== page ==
The One Thing All Credit Unions Have In Common

April 4, 2022 at 9:51 am Leave a comment

The one thing all credit unions have in common regardless of their size or where they are located is that they are struggling to hire and keep employees.  At least that seems to be the case anytime I’ve talked to a credit union or anyone in any business who is trying to find employees over the last several months.  The March unemployment statistics released on April 1st indicate that this trend is likely to continue for the foreseeable future and that inflation is likely to continue to impact your operations more than at any time since the early days of the Regan administration. 

The good news is that we are beginning to see the light at the end of the tunnel when it comes to covid’s impact on the economy.  According to the Department of Labor, while there are still 1.6 million fewer people employed than in February 2020, the employment rate for males is back to its pre-pandemic level, and there are some industries that are actually exceeding the 2020 employment.  Overall, the economy picked up 562,000 new jobs in the first quarter. 

But all this growth continues to come with pernicious consequences for employers.  Most importantly, “average hourly earnings of all employees on private nonfarm payrolls increased by 13 cents to $31.73 in March. Over the past 12 months, average hourly earnings have increased by 5.6 percent”.  In addition, the Wall Street Journal noted that the job market remains incredibly tight.  There are more job openings than unemployed people.  As a result, workers are quitting at record rates “leaving some companies short-staffed, at least temporarily”.  Sound familiar?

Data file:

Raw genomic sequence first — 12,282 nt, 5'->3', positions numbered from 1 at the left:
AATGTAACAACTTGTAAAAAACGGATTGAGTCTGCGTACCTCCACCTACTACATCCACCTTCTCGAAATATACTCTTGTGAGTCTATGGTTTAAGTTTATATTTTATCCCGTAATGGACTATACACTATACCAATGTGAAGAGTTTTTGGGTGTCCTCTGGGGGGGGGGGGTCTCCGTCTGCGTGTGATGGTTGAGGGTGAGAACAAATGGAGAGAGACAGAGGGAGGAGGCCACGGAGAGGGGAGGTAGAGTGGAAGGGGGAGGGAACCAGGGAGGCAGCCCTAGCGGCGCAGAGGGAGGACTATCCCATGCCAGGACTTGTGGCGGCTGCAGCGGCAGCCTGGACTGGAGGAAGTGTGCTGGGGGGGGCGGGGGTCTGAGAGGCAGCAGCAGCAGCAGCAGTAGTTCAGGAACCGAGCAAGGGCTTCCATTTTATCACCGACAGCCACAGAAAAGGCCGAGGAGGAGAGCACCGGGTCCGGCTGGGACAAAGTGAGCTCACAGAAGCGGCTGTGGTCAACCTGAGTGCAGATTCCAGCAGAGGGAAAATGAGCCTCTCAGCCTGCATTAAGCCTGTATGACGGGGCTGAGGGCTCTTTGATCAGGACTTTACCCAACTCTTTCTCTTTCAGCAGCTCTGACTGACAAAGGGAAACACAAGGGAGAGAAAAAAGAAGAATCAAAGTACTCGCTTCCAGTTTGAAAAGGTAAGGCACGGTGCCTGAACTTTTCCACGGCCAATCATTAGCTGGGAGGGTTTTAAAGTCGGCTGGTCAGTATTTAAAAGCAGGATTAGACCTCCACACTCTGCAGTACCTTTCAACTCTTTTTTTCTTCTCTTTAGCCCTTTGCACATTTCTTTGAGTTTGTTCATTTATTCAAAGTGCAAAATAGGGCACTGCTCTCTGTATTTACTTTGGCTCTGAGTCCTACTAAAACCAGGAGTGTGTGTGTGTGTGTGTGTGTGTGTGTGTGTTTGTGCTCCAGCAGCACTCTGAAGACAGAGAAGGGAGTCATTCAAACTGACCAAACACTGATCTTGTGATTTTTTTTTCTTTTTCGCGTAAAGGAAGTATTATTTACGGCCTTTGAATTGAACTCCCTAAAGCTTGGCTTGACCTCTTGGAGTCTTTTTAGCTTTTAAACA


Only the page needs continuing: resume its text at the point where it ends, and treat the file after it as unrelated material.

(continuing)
And of course inflation is continuing to impact your credit union, both operationally and as an employer.  While the 5.6% increase in wages is dramatic, it’s nowhere near the 8% inflation rate.  Which brings us back to the days of Paul Volcker who, as Chairman of the Federal Reserve in the late 70s and 80s, tamed inflation but only after high interest rates triggered a recession.  The latest numbers demonstrate that the Fed has no choice but to continue to raise interest rates.  Whether history is destined to repeat itself remains to be seen. 

Entry filed under: COVID-19, Economy. Tags: , , , , .

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Authored By:

Henry Meier, Esq., Senior Vice President, General Counsel, New York Credit Union Association.

The views Henry expresses are Henry’s alone and do not necessarily reflect the views of the Association. In addition, although Henry strives to give his readers useful and accurate information on a broad range of subjects, many of which involve legal disputes, his views are not a substitute for legal advise from retained counsel.

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